For those of you living in the midwest, I hope this post finds you safe and sound tonight. As most of the country now knows, a line of  severe storms passed through the middle of the country causing almost a dozen fatalities early this morning. This line of storms produced several tornados, one of which destroyed much of Harrisburg, Illinois. I am fortunate enough to know the small town of Harrisburg and have fond memories of it. The small town of just over 9,000 residents were met with an EF-4 tornado in the early hours of the morning. Harrisburg is only a mere 60 miles from where I am located. I am happy to say that my family and I were safe throughout the storm as it moved through and we realize how lucky we are after seeing the devastation the storm left behind less than an hour’s drive from our home.

I mention all of that to say this. STAY SAFE. We are on the brink of severe weather season in our part of the country and there can be only moments to take cover. The citizens of Harrisburg heard the sirens go off at 4:52 a.m., but had no time to take cover. We have a good tool at our disposal that not many people may think of — our cell phones. Our windows to the digital world bring everything into our hands, including the weather.

I want to encourage everyone who has a smart phone capable of push notifications to find a weather app that will send warnings to your phone in the event of severe weather. Those without smart phones, many news outlets have a text notification service that will send a text to you with weather information.

Apple includes a weather app on their iPhones as a part of their standard app package out of the box. To my knowledge, this app does not provide storm warning notifications. Weather.com has an iPhone app that works really well for notifications, and Accuweather’s app is also quite good. Both are free to download. We are currently testing out an app called Fahrenheit for iPhone and will report how well it works in a few days.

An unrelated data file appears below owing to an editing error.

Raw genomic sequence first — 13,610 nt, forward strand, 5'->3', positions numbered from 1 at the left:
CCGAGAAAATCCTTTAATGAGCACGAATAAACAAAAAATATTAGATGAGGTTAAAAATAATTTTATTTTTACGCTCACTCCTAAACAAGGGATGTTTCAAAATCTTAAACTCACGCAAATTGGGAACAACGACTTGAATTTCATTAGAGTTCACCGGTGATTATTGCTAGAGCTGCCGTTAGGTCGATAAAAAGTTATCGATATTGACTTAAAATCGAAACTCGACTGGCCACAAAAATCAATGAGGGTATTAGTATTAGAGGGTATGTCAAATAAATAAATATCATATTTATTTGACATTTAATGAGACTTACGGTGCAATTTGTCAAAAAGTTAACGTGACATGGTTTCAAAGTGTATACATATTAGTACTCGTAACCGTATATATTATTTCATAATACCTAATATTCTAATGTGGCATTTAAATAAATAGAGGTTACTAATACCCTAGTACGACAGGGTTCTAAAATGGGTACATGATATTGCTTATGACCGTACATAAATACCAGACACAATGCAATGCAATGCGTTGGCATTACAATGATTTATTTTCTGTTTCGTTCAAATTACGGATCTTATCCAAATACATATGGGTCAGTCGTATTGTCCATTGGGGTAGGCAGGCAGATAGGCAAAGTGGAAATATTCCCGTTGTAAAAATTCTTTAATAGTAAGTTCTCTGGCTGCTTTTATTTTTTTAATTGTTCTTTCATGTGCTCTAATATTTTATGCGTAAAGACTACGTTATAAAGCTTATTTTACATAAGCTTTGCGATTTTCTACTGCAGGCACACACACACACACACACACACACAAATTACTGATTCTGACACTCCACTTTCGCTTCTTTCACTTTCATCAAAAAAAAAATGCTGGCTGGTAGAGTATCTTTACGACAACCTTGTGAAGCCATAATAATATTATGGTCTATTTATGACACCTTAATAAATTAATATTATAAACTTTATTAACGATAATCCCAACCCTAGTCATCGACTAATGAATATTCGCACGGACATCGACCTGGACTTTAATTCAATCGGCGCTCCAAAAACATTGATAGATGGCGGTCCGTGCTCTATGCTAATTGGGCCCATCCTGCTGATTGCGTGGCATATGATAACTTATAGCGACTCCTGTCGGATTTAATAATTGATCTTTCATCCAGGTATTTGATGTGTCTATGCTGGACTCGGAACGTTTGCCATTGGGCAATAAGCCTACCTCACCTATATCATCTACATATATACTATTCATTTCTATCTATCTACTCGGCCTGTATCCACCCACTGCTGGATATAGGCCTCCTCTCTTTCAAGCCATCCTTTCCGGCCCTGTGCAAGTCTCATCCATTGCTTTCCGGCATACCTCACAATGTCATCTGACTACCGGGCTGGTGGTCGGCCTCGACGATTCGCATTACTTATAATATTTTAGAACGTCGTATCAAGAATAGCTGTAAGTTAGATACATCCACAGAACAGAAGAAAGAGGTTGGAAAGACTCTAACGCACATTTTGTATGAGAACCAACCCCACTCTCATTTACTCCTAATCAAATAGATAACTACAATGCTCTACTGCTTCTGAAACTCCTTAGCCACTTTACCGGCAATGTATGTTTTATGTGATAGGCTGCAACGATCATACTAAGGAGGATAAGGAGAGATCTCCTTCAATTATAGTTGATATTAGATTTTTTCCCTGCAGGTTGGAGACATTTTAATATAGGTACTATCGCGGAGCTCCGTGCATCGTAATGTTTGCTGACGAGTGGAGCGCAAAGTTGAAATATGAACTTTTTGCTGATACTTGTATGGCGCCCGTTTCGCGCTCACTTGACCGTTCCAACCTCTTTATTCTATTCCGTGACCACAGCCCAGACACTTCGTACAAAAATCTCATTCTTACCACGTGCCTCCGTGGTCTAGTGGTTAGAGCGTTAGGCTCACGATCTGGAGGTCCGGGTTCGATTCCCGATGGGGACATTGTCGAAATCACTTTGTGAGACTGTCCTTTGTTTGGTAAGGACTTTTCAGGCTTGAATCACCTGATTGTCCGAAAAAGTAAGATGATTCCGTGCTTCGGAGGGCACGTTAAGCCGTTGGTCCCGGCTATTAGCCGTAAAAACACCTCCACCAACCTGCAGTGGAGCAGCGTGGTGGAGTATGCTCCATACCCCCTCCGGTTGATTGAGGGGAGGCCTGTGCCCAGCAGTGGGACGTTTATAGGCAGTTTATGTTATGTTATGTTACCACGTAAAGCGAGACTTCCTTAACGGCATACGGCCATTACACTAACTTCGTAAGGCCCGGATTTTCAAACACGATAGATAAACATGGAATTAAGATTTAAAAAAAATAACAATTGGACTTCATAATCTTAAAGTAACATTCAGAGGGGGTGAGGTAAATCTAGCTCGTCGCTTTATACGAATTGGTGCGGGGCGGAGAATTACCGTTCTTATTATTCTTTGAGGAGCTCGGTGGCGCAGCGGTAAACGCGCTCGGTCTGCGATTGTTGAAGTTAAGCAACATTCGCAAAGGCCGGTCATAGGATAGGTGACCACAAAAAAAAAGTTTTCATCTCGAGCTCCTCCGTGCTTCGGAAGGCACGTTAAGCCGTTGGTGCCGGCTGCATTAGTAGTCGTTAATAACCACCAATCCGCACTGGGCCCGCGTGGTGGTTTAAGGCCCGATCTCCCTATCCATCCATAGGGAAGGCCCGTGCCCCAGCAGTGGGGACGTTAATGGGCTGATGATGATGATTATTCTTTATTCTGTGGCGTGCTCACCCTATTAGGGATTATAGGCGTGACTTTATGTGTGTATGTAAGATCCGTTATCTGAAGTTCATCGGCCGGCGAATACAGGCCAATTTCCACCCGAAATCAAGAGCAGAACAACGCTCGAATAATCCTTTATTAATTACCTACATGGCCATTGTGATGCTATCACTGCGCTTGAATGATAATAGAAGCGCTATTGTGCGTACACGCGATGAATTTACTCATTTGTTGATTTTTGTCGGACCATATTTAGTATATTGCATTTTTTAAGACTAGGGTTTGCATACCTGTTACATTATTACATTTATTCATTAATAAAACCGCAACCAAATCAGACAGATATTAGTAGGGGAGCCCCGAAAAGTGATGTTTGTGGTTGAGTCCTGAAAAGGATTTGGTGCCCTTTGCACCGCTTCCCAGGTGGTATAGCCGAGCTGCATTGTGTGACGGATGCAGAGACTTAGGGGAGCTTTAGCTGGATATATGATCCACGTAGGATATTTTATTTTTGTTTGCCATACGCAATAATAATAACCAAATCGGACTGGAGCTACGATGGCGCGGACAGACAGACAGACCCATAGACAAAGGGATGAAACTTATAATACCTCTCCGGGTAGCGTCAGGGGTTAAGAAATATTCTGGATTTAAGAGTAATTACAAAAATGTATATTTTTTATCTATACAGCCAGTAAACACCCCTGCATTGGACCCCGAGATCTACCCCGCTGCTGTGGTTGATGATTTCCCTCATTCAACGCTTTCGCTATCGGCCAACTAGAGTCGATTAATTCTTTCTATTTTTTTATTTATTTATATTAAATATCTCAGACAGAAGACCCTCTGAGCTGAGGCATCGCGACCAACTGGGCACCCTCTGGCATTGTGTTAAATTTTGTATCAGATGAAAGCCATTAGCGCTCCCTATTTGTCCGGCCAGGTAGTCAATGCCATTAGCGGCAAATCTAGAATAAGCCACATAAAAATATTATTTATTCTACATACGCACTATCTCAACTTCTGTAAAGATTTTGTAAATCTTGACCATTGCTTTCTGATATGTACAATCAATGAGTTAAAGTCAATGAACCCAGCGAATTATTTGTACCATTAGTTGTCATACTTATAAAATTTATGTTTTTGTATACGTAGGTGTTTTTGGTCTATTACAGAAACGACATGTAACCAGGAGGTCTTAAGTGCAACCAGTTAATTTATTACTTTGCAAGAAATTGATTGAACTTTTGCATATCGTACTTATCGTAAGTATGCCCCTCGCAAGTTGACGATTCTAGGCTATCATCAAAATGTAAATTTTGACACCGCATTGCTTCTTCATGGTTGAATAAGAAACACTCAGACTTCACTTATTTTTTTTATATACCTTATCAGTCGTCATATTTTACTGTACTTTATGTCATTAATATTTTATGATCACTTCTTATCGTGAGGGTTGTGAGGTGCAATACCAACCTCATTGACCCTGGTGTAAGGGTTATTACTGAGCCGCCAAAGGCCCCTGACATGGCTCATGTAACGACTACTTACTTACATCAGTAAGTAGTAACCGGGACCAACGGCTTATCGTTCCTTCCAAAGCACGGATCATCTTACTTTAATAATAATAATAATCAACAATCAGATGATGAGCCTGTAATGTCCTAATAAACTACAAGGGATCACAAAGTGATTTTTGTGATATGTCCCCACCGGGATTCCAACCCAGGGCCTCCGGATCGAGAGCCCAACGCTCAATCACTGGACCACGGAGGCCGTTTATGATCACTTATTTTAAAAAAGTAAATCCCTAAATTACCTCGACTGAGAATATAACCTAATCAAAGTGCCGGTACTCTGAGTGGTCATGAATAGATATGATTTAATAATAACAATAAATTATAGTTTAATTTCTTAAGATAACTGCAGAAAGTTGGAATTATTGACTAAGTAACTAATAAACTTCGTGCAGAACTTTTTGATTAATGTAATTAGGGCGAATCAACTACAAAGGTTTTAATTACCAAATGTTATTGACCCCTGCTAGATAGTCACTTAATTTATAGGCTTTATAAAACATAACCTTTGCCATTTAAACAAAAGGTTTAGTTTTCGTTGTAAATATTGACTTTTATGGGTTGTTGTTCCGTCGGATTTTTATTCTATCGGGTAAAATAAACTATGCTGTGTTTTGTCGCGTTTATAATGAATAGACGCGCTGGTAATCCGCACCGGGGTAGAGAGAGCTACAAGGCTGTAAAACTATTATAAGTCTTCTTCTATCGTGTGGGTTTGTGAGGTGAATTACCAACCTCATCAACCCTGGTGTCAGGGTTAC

In addition to finding a good weather app, also make sure that you have your notifications turned on. I have Weather.com and Accuweather on my phone, but neither had active notifications pushing alerts to me. I can assure you, those are now turned on. My morning began with hearing the storm siren blaring through the neighborhood at 5:00 a.m. I actually thought I was dreaming it. If the notifications on my phone had been on, I would have taken noticed much sooner. The notifications from Weather.com come directly from the National Weather Service. Therefore, they are sent the same time the local weather personnel read the warnings on television.

We are supposed to receive another line of severe storms on Friday when a cold front moves through the area. I hope that everyone is prepared and stays safe this storm season.